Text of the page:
As I've shared in several previous posts, I enjoy wool appliqué projects, and I enjoy projects that I can easily tuck into a purse or tote bag to have on hand when I travel. For this month, I thought I would share a couple of small projects that I have complete - one more recently and one a while back. These little mats measure about 8.5 inches across and are "penny mats."
I've come to learn that penny mats aren't necessarily a receptacle for pennies. The name refers more to the size of wool pieces that were originally used to make these mats. According to several folk art-type sites, penny mats date back to about the time of the United States' Civil War. Resourceful homemakers would save even small wool scraps and then sew coin-size pieces together to make decorative mats for their homes. Here is an example of what some of these pieces might have looked like. The person creating the penny mat could stack pieces together and add some decorative stitching.
The pieces could then be sewn to a canvas or burlap back to create a decorative piece that could be used in the home. Here are examples of two different penny mats.
So, back to my two penny mats. Here are a couple of close up pictures. I've placed a few pennies on one of them in part so that you can get a sense of the scale of the wool pieces and in part to keep with the theme of penny mats and penny for your thoughts. Believe it or not, I really do enjoy working with these small pieces of wool, and projects like these are a great way to use leftover scraps from other projects.
Which brings us to the topic of thoughts …
The expression "penny for your thoughts" supposedly dates back to 1535 in England. A paraphrase of the original Old English is as follows, "…when people notice that someone appears disengaged and wish them to rejoin the conversation they ask, 'a penny for your thoughts.'"
Over the past few years, I've found myself contemplating the role of the mind more and more in relation to the Christian walk. So often we think about the role of the heart with an eye to love and compassion. At the same time, both the Old and New Testaments speak to the role of the mind.
Paul's letter to the Philippians reminds us that God's peace guards our hearts and our minds. Peter tells us to grow in grace and in the knowledge of our Lord Jesus Christ - growing in knowledge certainly involves the use of the mind. David, in Psalm 1 describes the one who doesn't walk in the counsel of the wicked as one who delights in the law of the Lord and meditates in it day and night.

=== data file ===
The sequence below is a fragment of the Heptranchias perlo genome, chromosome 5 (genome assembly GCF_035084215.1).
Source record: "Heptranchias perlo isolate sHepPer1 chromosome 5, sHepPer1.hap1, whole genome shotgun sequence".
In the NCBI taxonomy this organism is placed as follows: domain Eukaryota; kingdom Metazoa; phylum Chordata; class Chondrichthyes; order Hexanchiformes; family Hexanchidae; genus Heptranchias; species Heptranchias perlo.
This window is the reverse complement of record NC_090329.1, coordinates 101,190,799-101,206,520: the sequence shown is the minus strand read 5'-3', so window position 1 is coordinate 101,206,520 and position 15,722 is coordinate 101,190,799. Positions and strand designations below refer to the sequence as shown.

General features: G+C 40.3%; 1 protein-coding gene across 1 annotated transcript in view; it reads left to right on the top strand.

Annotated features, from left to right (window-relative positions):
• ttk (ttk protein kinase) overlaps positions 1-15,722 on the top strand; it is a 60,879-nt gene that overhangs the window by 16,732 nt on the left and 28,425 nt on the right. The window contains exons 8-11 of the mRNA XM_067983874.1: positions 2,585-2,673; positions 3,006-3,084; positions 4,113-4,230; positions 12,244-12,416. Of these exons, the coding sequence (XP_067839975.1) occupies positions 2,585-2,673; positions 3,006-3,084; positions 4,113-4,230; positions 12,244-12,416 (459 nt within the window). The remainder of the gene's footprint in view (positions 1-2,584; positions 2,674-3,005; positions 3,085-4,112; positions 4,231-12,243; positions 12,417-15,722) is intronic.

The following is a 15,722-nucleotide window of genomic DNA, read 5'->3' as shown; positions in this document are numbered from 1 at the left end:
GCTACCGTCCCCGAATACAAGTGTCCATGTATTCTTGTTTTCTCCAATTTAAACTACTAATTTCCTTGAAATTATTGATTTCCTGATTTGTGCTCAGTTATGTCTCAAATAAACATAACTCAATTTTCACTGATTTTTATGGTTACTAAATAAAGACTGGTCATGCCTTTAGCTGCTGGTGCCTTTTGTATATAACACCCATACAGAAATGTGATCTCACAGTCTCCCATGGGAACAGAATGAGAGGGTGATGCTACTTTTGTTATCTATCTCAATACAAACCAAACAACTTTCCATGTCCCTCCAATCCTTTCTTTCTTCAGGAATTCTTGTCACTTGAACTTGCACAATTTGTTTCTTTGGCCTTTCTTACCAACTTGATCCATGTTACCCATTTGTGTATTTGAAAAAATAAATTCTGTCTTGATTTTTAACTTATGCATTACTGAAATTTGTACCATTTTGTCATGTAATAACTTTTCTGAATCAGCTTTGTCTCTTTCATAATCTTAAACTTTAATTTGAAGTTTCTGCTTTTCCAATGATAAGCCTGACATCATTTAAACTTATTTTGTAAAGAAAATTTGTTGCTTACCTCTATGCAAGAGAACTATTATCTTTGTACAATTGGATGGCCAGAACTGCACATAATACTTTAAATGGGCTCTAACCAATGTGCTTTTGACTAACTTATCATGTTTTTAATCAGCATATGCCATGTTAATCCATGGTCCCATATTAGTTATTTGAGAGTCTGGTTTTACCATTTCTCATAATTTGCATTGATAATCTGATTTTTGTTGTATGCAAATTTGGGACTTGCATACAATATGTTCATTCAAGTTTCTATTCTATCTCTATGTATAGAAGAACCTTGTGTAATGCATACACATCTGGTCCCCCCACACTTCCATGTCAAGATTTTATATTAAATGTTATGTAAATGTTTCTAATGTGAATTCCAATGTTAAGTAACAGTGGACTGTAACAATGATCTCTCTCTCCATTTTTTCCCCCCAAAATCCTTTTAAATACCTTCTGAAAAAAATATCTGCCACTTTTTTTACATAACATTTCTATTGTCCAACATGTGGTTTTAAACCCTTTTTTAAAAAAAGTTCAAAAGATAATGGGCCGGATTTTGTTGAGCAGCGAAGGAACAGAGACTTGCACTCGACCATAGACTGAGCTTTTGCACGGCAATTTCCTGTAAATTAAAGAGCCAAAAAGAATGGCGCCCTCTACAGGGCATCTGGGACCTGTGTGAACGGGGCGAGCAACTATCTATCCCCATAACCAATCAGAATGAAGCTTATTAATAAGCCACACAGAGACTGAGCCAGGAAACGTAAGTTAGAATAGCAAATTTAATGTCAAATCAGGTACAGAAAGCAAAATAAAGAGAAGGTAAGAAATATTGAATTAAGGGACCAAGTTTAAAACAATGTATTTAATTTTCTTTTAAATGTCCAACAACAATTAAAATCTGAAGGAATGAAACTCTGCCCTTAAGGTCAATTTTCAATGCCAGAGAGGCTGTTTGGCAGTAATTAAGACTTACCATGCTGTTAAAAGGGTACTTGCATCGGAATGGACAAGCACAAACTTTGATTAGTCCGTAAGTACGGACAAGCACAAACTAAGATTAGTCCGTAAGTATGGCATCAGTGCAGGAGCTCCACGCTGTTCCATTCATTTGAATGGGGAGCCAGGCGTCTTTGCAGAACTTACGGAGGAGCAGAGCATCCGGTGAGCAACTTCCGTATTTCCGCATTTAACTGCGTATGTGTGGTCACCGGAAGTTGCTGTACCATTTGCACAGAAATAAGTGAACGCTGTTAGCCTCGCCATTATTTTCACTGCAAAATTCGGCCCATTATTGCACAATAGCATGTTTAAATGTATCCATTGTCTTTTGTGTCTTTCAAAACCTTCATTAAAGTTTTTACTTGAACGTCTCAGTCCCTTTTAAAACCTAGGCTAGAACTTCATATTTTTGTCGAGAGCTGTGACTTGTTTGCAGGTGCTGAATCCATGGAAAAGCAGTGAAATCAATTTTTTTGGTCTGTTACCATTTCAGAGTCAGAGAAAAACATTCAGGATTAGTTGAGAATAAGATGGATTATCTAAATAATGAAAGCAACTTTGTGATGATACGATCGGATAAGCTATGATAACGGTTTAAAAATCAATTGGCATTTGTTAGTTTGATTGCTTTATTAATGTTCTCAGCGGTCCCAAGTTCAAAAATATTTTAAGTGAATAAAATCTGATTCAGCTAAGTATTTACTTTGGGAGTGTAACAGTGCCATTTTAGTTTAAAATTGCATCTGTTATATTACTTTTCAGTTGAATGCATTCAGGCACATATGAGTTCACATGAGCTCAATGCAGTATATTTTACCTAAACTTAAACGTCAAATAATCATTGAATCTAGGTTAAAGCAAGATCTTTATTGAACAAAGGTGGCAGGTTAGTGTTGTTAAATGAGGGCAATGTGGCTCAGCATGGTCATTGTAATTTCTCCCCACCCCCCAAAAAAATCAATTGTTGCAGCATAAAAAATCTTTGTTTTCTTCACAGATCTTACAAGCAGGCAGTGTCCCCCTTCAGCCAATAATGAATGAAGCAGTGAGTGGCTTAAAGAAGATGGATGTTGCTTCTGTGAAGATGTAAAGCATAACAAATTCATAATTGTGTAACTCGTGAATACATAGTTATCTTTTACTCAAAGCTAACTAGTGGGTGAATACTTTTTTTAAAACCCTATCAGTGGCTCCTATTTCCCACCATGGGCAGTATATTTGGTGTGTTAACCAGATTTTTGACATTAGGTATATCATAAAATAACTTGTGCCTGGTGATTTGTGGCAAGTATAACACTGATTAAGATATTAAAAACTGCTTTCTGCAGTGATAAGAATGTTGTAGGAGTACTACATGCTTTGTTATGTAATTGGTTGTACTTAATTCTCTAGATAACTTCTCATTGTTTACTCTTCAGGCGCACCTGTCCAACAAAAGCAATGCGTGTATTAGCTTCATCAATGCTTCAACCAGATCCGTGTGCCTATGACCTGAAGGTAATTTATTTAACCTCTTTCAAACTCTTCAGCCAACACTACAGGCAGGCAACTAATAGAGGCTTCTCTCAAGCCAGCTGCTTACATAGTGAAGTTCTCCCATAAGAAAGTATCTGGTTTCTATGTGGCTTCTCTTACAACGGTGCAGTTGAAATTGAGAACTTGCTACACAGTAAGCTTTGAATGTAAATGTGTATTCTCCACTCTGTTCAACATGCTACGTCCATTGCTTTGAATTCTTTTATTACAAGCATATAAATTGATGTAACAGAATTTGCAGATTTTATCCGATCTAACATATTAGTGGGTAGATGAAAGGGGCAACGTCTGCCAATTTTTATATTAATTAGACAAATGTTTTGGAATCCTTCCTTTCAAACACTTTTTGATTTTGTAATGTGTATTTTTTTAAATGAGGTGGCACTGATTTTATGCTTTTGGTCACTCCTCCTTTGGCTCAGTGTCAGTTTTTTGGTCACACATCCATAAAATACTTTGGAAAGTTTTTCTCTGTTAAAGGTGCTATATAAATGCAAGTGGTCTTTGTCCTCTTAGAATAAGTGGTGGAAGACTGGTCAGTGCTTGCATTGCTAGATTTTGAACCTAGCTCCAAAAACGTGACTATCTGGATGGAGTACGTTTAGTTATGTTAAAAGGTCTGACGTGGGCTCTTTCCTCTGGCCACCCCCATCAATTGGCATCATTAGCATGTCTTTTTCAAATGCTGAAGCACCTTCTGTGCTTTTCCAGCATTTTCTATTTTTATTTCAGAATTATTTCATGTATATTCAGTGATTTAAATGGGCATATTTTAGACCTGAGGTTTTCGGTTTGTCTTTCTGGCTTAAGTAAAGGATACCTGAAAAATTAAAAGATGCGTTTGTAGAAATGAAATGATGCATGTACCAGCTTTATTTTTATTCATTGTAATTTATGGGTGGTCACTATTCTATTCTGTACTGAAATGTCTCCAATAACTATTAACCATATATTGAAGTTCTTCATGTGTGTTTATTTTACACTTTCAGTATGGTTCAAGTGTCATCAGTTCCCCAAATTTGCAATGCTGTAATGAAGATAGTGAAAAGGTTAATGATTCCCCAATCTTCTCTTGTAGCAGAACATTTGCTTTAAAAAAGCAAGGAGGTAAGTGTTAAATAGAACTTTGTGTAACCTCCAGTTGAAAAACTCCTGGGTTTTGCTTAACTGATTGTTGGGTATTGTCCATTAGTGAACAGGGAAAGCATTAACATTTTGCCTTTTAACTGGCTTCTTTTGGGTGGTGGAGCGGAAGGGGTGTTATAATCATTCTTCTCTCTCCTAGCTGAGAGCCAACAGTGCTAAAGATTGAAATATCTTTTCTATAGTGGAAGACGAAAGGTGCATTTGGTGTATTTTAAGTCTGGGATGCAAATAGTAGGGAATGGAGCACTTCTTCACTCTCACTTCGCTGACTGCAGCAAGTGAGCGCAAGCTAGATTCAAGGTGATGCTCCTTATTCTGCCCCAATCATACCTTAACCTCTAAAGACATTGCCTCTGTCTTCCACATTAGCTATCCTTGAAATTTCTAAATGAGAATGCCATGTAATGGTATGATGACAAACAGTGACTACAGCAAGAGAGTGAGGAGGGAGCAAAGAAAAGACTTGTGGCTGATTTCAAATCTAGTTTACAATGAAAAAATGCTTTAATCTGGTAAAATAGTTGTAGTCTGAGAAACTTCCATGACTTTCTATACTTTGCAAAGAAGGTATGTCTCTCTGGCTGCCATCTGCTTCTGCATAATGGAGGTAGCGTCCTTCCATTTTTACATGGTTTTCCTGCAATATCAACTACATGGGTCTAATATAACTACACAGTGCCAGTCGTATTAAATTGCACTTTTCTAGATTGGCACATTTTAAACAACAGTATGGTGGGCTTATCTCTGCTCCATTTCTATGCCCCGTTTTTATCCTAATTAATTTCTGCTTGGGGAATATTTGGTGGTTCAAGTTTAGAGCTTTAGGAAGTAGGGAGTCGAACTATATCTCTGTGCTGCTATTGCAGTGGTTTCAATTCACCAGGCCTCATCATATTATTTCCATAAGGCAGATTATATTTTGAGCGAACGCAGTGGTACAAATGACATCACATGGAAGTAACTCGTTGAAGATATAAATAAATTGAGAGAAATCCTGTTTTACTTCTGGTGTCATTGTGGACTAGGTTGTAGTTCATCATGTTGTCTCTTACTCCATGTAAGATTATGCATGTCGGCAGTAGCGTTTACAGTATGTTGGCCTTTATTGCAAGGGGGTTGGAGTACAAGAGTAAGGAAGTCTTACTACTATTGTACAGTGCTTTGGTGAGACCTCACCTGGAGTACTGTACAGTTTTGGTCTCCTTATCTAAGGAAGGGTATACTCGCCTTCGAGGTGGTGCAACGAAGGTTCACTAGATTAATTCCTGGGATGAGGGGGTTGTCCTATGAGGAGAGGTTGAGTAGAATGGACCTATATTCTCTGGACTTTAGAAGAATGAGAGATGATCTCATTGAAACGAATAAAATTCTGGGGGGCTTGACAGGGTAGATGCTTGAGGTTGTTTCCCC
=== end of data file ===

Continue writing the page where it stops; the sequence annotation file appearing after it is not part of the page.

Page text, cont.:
A verse that has become particularly intriguing to me is in Paul's second letter to the church at Corinth in which he speaks of "taking every thought captive to the obedience of Christ." So then, just what does it mean to take thoughts captive? If we back up a few verses in 2 Corinthians 10, we find that Paul is reminding the church not to walk according to the flesh, that our weapons are not of the flesh, and that we are destroying speculations and lofty things raised up against the knowledge of God - seems somewhat reminiscent of Paul's reminder to the Ephesian church to take up the full armor of God and that their struggles were not against flesh and blood.
So then, how are we to take thoughts captive to the obedience of Christ? From a purely practical standpoint, I don't think Paul intends for us to think of nothing else during the course of the day - I do need to give attention to making sound decisions while on the road, decide what to fix for dinner, choosing an outfit for the day - you get the idea.
That being said, do we have occasion to keep thoughts captive to the obedience of Christ even in these situations? For example, what is my attitude towards the other drivers on the road, what is my attitude in serving my family, what are my motives in choosing what to wear? Where might I give the flesh an opportunity, even in these day-to-day situations?
Some other points to consider in keeping thoughts captive to obedience …
- How am I "feeding" my mind during the day - what am I allowing to distract me and consume my thoughts and time that keep me away from God and meditating on His word?
- What are my thoughts toward others with whom I disagree or become easily annoyed?
I certainly don't claim to have all of the answers here, and I am certainly on the journey here as well. I do desire that my thoughts be pleasing to God and that I continue to grow in the knowledge of Him.
We are destroying speculations and every lofty thing raised up against the knowledge of God, and we are taking every thought captive to the obedience of Christ. 2 Corinthians 10:5